What they have seen more quantifiable evidence of progress, he said, is a program called New York Wines & Dines, which ties in participating New York City restaurants. Each one features at least three New York wines up front, and as customers come in they are invited to sample them. “They’ll say I want a dry white wine, and the restaurant will say, ‘I’ve got this wonderful Chardonnay from Long Island or this dry Riesling from the Finger Lakes, what have you. And they match that with foods that are grown or caught in New York, like Long Island seafoods. It’s a coordinated program that takes a lot of effort and a lot of money to do it,” Trezise said, “but we’ve also found that it does work. Last year we had about 75 very good restaurants in New York City that participated enthusiastically in the program and really promoted New York for that month, and we got a lot of exposure for New York wines and some permanent placements and that kind of thing.

“But it’s uphill sledding, there’s no doubt about it, because the system is stacked against us. You know, a good trend now is the whole Locavore trend . . . and the concept of it is to eat food and drink wine that are produced within a hundred miles from where you live, and the wine part of it, like in New York City, there’s kind of a takeoff on it called Locapour. We definitely have seen a positive effect from that whole movement going on.”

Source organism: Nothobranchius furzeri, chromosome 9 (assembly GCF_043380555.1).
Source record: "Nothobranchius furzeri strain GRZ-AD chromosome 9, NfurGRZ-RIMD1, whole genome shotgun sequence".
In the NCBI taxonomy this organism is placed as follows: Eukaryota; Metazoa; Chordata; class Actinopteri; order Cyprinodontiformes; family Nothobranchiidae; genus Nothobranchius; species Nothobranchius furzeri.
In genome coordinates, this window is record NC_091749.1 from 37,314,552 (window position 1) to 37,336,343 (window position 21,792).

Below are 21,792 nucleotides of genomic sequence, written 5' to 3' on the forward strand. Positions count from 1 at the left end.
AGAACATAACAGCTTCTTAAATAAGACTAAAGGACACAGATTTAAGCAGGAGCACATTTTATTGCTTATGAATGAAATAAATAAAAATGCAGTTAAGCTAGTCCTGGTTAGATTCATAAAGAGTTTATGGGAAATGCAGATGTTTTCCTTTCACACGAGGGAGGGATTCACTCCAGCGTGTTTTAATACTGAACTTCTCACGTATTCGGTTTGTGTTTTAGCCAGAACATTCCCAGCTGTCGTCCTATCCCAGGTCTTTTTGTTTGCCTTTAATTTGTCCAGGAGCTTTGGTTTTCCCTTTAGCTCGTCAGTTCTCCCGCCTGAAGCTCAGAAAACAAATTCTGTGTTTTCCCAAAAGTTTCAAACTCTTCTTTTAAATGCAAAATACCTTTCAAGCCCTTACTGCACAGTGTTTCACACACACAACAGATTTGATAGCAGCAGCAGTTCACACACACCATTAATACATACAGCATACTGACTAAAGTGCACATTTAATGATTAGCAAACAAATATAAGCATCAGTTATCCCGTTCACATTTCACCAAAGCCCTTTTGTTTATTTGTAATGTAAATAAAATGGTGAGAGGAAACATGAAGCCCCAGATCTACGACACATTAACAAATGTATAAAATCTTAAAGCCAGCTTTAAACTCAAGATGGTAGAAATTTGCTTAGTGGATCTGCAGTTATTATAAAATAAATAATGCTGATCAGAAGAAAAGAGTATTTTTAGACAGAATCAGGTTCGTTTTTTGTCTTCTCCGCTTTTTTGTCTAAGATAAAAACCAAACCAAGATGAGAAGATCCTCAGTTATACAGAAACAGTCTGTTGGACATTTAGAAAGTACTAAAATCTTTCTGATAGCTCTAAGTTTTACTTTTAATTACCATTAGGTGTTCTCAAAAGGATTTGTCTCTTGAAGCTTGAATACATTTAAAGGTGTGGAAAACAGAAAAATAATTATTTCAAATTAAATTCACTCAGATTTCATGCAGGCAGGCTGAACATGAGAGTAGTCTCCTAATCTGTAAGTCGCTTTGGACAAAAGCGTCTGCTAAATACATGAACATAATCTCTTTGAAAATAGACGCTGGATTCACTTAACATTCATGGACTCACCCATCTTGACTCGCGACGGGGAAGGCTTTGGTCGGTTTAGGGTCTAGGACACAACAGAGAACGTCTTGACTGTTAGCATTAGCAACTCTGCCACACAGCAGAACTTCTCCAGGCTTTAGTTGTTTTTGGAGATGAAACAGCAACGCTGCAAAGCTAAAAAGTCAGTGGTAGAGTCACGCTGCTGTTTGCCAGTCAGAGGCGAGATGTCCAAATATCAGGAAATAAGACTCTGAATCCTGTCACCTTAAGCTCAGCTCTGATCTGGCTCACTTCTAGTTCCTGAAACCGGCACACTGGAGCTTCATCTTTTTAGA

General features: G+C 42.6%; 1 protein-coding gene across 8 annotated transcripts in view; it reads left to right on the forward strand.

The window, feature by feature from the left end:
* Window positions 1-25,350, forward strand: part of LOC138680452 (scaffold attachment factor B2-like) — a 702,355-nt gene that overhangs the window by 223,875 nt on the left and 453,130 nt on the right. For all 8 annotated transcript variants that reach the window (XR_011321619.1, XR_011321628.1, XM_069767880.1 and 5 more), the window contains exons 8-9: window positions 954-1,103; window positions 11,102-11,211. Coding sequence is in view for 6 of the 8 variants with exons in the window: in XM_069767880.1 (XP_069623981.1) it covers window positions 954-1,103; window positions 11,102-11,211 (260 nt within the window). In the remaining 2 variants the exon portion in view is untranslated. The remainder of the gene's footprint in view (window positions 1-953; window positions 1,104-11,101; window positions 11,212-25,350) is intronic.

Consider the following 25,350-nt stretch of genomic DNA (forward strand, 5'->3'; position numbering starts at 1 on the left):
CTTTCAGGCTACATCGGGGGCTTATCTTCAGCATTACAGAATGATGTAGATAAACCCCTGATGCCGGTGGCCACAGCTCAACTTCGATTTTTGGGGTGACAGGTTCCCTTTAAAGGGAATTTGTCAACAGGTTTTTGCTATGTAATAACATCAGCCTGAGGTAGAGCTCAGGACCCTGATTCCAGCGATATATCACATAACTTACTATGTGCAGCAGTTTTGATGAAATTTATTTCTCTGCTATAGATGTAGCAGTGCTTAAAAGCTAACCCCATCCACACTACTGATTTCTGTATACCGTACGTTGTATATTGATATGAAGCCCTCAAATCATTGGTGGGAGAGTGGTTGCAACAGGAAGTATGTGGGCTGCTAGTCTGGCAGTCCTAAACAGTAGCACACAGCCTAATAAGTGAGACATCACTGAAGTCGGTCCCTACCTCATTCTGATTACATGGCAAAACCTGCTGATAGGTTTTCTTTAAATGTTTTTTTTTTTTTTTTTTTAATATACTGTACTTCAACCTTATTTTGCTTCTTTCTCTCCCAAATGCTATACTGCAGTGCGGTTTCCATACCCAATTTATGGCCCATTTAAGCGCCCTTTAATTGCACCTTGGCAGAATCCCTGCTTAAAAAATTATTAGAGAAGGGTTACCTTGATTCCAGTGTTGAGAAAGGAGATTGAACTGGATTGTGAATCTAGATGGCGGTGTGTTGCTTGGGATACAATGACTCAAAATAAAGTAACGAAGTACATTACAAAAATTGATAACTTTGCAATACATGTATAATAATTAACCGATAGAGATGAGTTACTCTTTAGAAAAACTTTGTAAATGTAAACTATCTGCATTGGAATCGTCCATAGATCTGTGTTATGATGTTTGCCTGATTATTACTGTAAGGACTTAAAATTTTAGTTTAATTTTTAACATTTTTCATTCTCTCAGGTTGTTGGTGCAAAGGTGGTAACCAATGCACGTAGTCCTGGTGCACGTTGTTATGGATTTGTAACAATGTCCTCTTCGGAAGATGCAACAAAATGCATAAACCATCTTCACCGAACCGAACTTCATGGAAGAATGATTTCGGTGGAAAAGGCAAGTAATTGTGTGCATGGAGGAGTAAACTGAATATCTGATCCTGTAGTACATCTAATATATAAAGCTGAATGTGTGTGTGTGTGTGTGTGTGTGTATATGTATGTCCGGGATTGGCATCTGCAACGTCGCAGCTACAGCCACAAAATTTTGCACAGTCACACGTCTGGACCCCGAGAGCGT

Still, the current situation remains well behind what's happened on the West Coast, where Trezise noted both the volume of wine produced and the culture that exists creates far more ties between local wineries and restaurants.

“When you go into a restaurant in Portland [you find] Oregon wines,” he said. “When you go into a restaurant in Seattle, it’s Washington wines. I was just at a conference a month ago in Seattle and stayed at the Hyatt, and their restaurant -- which is a really good restaurant/bar -- featured nothing but Washington wines. That’s all. There was no California, no France, no anything else. It was all Washington I went up to the bartender . . . and asked him how this came about. ‘Did you have pressure, did the trade association do something special?’ And he said, ‘No, it just made sense. We have really great local wines and we’re in Washington so why not promote our local wines to the people who are coming through.’ And I said, ‘Bless your heart, I wish we had you in New York.’

“But New York is different, especially the closer you get to New York City and right in the heart of it. It’s truly an international city and people are used to having a lot of choices. So it’s a much, much tougher market to break into for us than in Seattle for Washington or Portland for Oregon wines.”